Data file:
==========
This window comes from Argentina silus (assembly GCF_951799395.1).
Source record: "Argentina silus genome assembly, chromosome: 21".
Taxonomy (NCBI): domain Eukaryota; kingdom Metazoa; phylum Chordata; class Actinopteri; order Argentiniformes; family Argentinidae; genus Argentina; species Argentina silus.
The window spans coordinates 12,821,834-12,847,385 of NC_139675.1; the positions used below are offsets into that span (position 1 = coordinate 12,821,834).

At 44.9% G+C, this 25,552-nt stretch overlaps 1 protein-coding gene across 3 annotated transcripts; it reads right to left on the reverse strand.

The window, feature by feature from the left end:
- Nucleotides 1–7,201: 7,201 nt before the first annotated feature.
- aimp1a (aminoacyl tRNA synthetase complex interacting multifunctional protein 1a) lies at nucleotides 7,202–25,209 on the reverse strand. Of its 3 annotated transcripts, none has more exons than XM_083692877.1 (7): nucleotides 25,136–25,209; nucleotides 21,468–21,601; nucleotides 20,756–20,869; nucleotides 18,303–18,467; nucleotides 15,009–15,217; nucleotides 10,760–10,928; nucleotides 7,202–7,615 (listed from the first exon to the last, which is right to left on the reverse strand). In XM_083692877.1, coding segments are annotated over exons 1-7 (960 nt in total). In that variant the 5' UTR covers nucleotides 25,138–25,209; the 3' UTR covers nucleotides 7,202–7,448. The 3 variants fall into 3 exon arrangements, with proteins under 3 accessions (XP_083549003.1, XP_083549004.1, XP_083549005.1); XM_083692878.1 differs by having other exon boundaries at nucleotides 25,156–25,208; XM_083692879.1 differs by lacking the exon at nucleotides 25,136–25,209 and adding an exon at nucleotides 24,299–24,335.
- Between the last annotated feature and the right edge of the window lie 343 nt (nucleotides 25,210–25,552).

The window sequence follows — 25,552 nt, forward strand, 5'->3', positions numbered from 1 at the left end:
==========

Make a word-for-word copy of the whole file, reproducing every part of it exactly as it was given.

This window comes from Argentina silus (assembly GCF_951799395.1).
Source record: "Argentina silus genome assembly, chromosome: 21".
Taxonomy (NCBI): domain Eukaryota; kingdom Metazoa; phylum Chordata; class Actinopteri; order Argentiniformes; family Argentinidae; genus Argentina; species Argentina silus.
The window spans coordinates 12,821,834-12,847,385 of NC_139675.1; the positions used below are offsets into that span (position 1 = coordinate 12,821,834).

At 44.9% G+C, this 25,552-nt stretch overlaps 1 protein-coding gene across 3 annotated transcripts; it reads right to left on the reverse strand.

The window, feature by feature from the left end:
- Nucleotides 1–7,201: 7,201 nt before the first annotated feature.
- aimp1a (aminoacyl tRNA synthetase complex interacting multifunctional protein 1a) lies at nucleotides 7,202–25,209 on the reverse strand. Of its 3 annotated transcripts, none has more exons than XM_083692877.1 (7): nucleotides 25,136–25,209; nucleotides 21,468–21,601; nucleotides 20,756–20,869; nucleotides 18,303–18,467; nucleotides 15,009–15,217; nucleotides 10,760–10,928; nucleotides 7,202–7,615 (listed from the first exon to the last, which is right to left on the reverse strand). In XM_083692877.1, coding segments are annotated over exons 1-7 (960 nt in total). In that variant the 5' UTR covers nucleotides 25,138–25,209; the 3' UTR covers nucleotides 7,202–7,448. The 3 variants fall into 3 exon arrangements, with proteins under 3 accessions (XP_083549003.1, XP_083549004.1, XP_083549005.1); XM_083692878.1 differs by having other exon boundaries at nucleotides 25,156–25,208; XM_083692879.1 differs by lacking the exon at nucleotides 25,136–25,209 and adding an exon at nucleotides 24,299–24,335.
- Between the last annotated feature and the right edge of the window lie 343 nt (nucleotides 25,210–25,552).

The window sequence follows — 25,552 nt, forward strand, 5'->3', positions numbered from 1 at the left end: